Yale University researchers are studying a potential new treatment that reverses the effects of pulmonary fibrosis, a respiratory disease in which scars develop in the lungs and severely hamper breathing.
The treatment uses a microRNA mimic, miR-29, which is delivered to lung tissue intravenously. In mouse models, miR-29 not only blocked pulmonary fibrosis, it reversed fibrosis after several days.
The findings were published Sept. 19 in the journal EMBO Molecular Medicine.
"The mimic, when injected into the blood, goes to the lung and it has a sustained effect. We are very impressed that it can reverse fibrosis, not only prevent it," said Naftali Kaminski, M.D., a professor at Yale School of Medicine and section chief of pulmonary, critical care, and sleep medicine. He is a corresponding author of the study.
The research is a collaboration between Yale and miRagen Therapeutics, a pharmaceutical company based in Boulder, Colo. The company had developed miR-29 previously as a possible therapy for cardiac disease.
Kaminski, whose group pioneered research in microRNA in lung fibrosis, saw the potential for use of miR-29 in pulmonary fibrosis, as did Eva van Rooij, the scientist who discovered the role for miR-29 in cardiac fibrosis and is a senior co-author on the paper.
"I'm particularly excited about working with this microRNA," said van Rooij, who now is at the Hubrecht Institute in the Netherlands. "All evidence points to it being a master regulator of fibrosis."
The next step, Kaminski said, will be to begin evaluating miR-29 as a therapeutic for human Idiopathic Pulmonary Fibrosis (IPF).
Once considered a rare disease, IPF now affects more than 200,000 people in the United States, where about 30,000 people die from IPF every year. The median survival from diagnosis is 3-5 years, and despite recent promising advances there is no intervention that reverses the disease.
Jim Shelton | Eurek Alert!
Penn studies find promise for innovations in liquid biopsies
30.03.2017 | University of Pennsylvania School of Medicine
'On-off switch' brings researchers a step closer to potential HIV vaccine
30.03.2017 | University of Nebraska-Lincoln
The Institute of Semiconductor Technology and the Institute of Physical and Theoretical Chemistry, both members of the Laboratory for Emerging Nanometrology (LENA), at Technische Universität Braunschweig are partners in a new European research project entitled ChipScope, which aims to develop a completely new and extremely small optical microscope capable of observing the interior of living cells in real time. A consortium of 7 partners from 5 countries will tackle this issue with very ambitious objectives during a four-year research program.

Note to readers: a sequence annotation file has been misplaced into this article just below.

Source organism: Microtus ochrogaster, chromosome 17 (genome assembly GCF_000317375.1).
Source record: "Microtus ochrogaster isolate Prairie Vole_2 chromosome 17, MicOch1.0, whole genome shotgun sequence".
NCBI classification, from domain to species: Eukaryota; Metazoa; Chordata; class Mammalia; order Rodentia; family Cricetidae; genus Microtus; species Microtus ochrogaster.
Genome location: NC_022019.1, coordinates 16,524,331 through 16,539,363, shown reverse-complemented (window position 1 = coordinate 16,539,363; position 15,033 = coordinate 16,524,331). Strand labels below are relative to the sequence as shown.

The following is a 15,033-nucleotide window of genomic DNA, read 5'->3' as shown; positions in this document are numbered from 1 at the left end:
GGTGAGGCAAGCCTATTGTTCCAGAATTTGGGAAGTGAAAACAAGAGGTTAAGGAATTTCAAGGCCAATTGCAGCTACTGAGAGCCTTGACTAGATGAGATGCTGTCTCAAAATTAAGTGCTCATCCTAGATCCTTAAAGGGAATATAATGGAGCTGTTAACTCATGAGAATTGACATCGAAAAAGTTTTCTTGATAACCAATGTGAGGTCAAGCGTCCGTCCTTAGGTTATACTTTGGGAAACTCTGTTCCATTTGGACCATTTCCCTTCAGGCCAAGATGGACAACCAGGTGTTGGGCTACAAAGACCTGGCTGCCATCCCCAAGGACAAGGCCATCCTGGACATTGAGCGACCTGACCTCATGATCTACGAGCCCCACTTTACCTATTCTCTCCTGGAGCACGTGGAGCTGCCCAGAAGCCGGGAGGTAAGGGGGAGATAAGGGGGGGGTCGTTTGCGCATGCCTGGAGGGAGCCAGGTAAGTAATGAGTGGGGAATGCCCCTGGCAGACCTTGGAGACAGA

To demonstrate the usefulness of this new scientific tool, at the end of the project the developed chip-sized microscope will be used to observe in real-time...
Astronomers from Bonn and Tautenburg in Thuringia (Germany) used the 100-m radio telescope at Effelsberg to observe several galaxy clusters. At the edges of these large accumulations of dark matter, stellar systems (galaxies), hot gas, and charged particles, they found magnetic fields that are exceptionally ordered over distances of many million light years. This makes them the most extended magnetic fields in the universe known so far.
The results will be published on March 22 in the journal „Astronomy & Astrophysics“.
Galaxy clusters are the largest gravitationally bound structures in the universe. With a typical extent of about 10 million light years, i.e. 100 times the...
Researchers at the Goethe University Frankfurt, together with partners from the University of Tübingen in Germany and Queen Mary University as well as Francis Crick Institute from London (UK) have developed a novel technology to decipher the secret ubiquitin code.
Ubiquitin is a small protein that can be linked to other cellular proteins, thereby controlling and modulating their functions. The attachment occurs in many...
In the eternal search for next generation high-efficiency solar cells and LEDs, scientists at Los Alamos National Laboratory and their partners are creating...
Silicon nanosheets are thin, two-dimensional layers with exceptional optoelectronic properties very similar to those of graphene. Albeit, the nanosheets are less stable. Now researchers at the Technical University of Munich (TUM) have, for the first time ever, produced a composite material combining silicon nanosheets and a polymer that is both UV-resistant and easy to process. This brings the scientists a significant step closer to industrial applications like flexible displays and photosensors.
Silicon nanosheets are thin, two-dimensional layers with exceptional optoelectronic properties very similar to those of graphene. Albeit, the nanosheets are...
20.03.2017 | Event News
14.03.2017 | Event News
07.03.2017 | Event News
30.03.2017 | Health and Medicine
30.03.2017 | Health and Medicine
30.03.2017 | Medical Engineering